What are the early signs of greatness and preparation for future greatness in Ovid's myth of Perseus?

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Jamie Wheeler eNotes educator| Certified Educator

Perseus was destined for greatness as soon as he was born.  He was half-immortal, being the son of Zeus and Danae.  But there was trouble for both the newborn and his mother.  Acrisius, Danae's father, was so incensed at his daughter's giving birth that he locked both mother and child into a chest and threw them into the sea.  Zeus appealed to Poseidon, who rescued them.  Perseus, therefore, has always had the help of the gods to overcome obstacles and be successful.

Later, Perseus does prove his strength and bravery, and indeed, his greatness, when he is commanded by King Polydekes to bring back the head of Medusa.  This adventure is one of his first feats, and hints at the promise that the young man holds.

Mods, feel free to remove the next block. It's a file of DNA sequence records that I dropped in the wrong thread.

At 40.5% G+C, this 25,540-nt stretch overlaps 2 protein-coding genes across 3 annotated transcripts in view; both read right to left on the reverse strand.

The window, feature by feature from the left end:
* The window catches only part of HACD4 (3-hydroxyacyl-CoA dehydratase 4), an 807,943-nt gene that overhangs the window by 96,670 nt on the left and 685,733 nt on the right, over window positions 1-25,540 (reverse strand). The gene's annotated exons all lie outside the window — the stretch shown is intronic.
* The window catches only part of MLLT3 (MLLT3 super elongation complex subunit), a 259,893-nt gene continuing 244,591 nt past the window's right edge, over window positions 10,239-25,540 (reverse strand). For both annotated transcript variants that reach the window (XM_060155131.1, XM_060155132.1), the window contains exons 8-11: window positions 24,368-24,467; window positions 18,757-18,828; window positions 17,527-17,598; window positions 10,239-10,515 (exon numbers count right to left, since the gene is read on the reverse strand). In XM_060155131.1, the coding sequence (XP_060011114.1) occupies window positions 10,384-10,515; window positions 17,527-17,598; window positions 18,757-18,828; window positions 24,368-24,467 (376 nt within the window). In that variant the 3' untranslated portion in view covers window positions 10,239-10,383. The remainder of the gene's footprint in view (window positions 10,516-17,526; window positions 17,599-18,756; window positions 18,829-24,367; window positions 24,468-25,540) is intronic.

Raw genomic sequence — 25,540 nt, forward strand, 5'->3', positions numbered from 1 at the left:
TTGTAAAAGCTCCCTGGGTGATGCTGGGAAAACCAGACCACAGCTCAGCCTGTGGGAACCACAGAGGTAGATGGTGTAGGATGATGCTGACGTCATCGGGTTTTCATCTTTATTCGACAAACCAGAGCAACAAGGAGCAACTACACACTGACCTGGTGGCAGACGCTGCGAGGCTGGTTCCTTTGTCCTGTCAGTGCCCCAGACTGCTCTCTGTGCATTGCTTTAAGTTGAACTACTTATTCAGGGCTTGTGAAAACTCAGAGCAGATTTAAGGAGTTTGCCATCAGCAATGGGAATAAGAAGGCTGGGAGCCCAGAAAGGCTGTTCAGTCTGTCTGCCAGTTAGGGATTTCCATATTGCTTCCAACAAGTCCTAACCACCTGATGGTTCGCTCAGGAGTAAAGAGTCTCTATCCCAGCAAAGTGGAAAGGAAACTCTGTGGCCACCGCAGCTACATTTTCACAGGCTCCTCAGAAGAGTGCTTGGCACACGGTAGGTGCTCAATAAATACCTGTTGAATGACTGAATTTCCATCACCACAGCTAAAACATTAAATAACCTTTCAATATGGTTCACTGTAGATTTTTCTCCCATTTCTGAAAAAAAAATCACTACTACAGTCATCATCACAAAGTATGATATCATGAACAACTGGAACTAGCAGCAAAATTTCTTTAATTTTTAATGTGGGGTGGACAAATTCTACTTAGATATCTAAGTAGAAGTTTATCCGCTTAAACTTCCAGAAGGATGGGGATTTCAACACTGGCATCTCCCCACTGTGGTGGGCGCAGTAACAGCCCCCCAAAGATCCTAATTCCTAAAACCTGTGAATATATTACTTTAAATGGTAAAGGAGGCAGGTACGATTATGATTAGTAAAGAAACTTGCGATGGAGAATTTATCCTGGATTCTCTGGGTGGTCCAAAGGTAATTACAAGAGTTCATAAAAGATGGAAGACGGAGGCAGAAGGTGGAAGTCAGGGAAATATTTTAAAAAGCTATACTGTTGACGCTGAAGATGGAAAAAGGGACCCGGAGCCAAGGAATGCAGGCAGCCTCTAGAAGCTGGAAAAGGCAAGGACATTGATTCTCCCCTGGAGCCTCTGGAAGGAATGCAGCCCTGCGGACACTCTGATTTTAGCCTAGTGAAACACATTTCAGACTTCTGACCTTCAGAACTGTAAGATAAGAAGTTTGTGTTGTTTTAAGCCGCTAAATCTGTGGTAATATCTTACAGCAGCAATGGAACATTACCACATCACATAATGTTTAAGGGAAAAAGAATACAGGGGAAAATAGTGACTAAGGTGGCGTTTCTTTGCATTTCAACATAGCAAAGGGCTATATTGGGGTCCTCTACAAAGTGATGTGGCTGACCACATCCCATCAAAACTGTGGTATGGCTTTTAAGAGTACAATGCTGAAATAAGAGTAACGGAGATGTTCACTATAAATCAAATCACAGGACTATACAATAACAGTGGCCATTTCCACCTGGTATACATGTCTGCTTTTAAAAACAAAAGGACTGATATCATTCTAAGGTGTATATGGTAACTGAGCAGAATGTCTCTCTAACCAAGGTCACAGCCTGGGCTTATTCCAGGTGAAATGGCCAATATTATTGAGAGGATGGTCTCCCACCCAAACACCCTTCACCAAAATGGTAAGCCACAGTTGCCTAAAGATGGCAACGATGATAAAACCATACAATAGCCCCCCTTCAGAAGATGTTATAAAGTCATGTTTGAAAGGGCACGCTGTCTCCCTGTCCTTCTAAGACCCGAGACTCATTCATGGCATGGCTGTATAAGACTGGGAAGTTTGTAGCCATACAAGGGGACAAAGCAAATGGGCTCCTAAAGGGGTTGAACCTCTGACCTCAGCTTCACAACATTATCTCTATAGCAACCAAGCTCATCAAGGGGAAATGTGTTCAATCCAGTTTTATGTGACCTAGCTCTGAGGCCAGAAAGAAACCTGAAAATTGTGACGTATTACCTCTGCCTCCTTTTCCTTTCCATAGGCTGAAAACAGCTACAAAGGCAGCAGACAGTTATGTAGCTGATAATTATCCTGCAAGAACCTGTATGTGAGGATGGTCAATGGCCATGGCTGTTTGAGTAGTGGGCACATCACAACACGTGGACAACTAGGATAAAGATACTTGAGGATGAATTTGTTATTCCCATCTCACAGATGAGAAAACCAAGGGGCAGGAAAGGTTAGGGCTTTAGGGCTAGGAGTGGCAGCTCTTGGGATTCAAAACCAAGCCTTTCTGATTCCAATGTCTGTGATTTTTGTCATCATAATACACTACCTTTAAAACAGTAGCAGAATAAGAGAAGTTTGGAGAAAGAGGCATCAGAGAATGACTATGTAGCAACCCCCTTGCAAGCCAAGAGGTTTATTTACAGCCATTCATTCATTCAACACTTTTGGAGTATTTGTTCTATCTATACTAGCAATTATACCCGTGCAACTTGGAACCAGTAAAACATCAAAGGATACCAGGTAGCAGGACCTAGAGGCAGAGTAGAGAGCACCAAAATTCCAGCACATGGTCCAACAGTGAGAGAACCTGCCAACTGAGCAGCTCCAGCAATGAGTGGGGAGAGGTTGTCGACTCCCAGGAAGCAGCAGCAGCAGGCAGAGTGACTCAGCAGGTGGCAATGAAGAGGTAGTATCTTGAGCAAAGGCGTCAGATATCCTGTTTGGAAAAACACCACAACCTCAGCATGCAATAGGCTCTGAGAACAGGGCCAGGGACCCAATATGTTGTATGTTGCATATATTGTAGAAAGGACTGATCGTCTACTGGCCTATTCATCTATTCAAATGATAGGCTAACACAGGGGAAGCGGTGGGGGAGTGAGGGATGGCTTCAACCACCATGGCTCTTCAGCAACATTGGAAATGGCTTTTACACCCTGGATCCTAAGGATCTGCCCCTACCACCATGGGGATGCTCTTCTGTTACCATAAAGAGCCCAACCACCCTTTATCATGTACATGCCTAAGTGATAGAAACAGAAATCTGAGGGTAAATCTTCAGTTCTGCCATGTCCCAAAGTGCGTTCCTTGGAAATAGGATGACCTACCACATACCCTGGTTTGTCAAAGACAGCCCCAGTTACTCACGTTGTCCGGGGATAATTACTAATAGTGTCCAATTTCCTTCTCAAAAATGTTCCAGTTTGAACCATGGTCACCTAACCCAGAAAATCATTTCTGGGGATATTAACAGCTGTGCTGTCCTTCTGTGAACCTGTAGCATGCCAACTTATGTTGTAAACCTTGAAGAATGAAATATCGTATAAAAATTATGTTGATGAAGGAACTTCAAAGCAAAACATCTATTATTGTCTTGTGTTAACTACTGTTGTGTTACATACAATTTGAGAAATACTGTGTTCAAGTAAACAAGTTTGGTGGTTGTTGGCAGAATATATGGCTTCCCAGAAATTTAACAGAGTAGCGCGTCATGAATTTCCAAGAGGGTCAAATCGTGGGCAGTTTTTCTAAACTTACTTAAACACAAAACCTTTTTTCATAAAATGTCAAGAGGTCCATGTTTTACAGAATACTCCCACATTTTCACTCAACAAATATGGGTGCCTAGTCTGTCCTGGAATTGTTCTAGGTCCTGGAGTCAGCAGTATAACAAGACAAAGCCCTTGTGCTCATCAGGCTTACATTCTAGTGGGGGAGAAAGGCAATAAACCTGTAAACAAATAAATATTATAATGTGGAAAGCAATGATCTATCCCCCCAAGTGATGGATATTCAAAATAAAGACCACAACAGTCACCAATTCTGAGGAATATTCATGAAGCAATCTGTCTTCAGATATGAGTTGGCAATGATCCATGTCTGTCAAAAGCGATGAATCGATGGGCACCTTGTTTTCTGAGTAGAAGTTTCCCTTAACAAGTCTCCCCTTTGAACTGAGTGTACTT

Later still, Perseus will show that his early success was no flash in the pan. Perseus also kills the sea monster that was holding Andromeda prisoner, brings her home and marries her.  Although Pesues has the benefit of being half-immortal from the beginning, and therefore protection from the gods, he does prove his mettle throughout his life.   

Read the study guide:
The Metamorphoses of Ovid

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